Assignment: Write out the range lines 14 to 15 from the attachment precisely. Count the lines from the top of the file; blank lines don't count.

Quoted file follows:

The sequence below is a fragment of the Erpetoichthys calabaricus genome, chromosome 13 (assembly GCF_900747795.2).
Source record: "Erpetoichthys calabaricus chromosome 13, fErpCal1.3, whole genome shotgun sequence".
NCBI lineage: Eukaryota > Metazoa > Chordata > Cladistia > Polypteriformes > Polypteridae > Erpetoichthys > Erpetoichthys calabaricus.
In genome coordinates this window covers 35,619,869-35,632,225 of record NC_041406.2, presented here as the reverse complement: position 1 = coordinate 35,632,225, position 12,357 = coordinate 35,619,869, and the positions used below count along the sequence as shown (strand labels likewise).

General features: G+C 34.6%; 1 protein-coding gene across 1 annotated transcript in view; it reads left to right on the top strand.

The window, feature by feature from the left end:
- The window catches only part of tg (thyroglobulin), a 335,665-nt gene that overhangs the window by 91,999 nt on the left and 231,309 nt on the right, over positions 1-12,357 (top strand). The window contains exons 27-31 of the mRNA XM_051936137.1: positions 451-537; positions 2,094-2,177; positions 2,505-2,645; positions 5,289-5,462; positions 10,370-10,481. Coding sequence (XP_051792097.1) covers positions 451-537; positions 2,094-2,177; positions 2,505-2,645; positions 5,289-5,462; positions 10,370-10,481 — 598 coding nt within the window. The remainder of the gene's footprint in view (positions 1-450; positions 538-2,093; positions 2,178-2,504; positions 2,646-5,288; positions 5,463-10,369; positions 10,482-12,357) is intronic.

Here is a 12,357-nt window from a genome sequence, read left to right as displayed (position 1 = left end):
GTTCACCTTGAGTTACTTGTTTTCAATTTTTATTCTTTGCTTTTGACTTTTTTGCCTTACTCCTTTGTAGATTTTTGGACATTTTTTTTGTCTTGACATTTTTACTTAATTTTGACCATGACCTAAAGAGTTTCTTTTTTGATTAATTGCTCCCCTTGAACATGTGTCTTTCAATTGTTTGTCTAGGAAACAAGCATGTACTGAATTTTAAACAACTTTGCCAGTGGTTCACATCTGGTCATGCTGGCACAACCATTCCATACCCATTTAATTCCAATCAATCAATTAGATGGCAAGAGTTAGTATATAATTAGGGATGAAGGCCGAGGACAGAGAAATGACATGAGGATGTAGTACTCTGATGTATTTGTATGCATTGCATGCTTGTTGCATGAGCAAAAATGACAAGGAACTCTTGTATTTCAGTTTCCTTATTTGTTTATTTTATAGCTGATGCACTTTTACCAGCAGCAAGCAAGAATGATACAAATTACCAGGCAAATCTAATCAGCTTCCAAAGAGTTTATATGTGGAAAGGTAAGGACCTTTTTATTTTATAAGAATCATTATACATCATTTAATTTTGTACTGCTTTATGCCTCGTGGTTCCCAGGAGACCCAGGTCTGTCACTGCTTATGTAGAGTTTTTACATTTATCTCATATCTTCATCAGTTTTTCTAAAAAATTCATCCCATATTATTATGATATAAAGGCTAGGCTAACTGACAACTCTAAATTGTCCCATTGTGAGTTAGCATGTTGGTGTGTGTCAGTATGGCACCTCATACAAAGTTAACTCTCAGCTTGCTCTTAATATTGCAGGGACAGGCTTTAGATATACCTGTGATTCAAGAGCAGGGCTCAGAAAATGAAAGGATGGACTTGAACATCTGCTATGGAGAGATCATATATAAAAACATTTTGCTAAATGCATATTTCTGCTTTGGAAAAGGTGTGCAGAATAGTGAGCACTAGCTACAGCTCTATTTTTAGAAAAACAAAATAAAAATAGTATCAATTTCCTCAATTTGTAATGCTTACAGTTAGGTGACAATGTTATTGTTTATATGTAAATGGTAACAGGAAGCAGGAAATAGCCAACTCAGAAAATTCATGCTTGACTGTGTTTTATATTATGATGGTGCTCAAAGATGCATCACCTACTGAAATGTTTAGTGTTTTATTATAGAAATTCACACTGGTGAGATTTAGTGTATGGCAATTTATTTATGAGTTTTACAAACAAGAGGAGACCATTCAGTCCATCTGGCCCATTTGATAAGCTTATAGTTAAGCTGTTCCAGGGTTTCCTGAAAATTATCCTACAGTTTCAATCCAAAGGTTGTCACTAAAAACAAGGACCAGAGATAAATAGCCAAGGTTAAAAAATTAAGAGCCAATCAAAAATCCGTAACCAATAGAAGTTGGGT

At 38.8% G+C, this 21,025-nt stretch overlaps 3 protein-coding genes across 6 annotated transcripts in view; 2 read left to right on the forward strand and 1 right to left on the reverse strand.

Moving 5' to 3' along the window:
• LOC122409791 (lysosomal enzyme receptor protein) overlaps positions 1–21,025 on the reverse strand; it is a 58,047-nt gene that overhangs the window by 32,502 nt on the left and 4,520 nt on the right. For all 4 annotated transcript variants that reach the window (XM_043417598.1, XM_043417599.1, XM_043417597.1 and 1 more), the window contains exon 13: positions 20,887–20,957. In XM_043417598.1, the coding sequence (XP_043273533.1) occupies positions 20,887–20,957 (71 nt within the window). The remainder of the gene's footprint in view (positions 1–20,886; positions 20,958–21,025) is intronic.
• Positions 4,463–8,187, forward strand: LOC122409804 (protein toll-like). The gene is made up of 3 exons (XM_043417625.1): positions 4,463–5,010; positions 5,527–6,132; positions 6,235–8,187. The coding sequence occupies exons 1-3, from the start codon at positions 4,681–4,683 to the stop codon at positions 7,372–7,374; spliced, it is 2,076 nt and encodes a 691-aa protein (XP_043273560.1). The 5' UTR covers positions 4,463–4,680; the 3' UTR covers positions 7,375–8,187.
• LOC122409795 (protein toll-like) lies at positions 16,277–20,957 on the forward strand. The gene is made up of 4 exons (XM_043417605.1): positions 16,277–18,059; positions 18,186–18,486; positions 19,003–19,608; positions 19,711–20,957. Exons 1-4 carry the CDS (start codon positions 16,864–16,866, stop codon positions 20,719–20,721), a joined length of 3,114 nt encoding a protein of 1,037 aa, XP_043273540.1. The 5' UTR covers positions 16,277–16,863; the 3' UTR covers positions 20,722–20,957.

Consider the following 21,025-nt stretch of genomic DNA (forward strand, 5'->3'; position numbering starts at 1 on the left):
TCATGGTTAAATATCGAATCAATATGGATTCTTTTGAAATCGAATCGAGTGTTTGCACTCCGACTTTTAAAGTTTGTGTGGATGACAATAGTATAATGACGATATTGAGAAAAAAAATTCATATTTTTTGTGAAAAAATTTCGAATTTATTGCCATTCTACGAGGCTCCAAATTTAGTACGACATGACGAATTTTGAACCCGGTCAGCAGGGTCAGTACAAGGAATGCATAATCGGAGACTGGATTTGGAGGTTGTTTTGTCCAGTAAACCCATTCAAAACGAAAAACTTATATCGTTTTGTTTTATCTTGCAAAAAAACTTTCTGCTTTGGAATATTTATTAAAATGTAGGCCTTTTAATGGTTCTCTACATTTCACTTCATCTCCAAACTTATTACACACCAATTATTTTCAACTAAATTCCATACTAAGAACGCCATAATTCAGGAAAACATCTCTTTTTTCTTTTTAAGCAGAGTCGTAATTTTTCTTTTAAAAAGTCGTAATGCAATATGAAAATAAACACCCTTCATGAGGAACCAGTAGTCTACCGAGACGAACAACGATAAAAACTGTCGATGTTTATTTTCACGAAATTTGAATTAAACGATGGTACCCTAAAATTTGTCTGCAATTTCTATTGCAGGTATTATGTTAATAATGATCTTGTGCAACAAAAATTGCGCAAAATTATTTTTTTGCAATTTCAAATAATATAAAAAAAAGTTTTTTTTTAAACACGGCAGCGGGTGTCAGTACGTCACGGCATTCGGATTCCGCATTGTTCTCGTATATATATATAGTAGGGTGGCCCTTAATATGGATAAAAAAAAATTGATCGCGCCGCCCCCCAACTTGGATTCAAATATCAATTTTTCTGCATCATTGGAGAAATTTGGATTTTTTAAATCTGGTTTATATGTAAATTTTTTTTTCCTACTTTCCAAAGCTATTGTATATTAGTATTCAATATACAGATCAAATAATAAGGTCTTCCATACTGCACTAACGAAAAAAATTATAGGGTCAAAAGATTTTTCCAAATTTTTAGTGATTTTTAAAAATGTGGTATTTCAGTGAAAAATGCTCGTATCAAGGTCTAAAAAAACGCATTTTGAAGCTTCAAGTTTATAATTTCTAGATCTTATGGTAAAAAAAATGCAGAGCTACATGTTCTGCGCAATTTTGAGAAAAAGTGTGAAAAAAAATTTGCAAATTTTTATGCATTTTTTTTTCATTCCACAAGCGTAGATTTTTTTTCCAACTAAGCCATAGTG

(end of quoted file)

• LOC122409795 (protein toll-like) lies at positions 16,277–20,957 on the forward strand. The gene is made up of 4 exons (XM_043417605.1): positions 16,277–18,059; positions 18,186–18,486; positions 19,003–19,608; positions 19,711–20,957. Exons 1-4 carry the CDS (start codon positions 16,864–16,866, stop codon positions 20,719–20,721), a joined length of 3,114 nt encoding a protein of 1,037 aa, XP_043273540.1. The 5' UTR covers positions 16,277–16,863; the 3' UTR covers positions 20,722–20,957.

Consider the following 21,025-nt stretch of genomic DNA (forward strand, 5'->3'; position numbering starts at 1 on the left):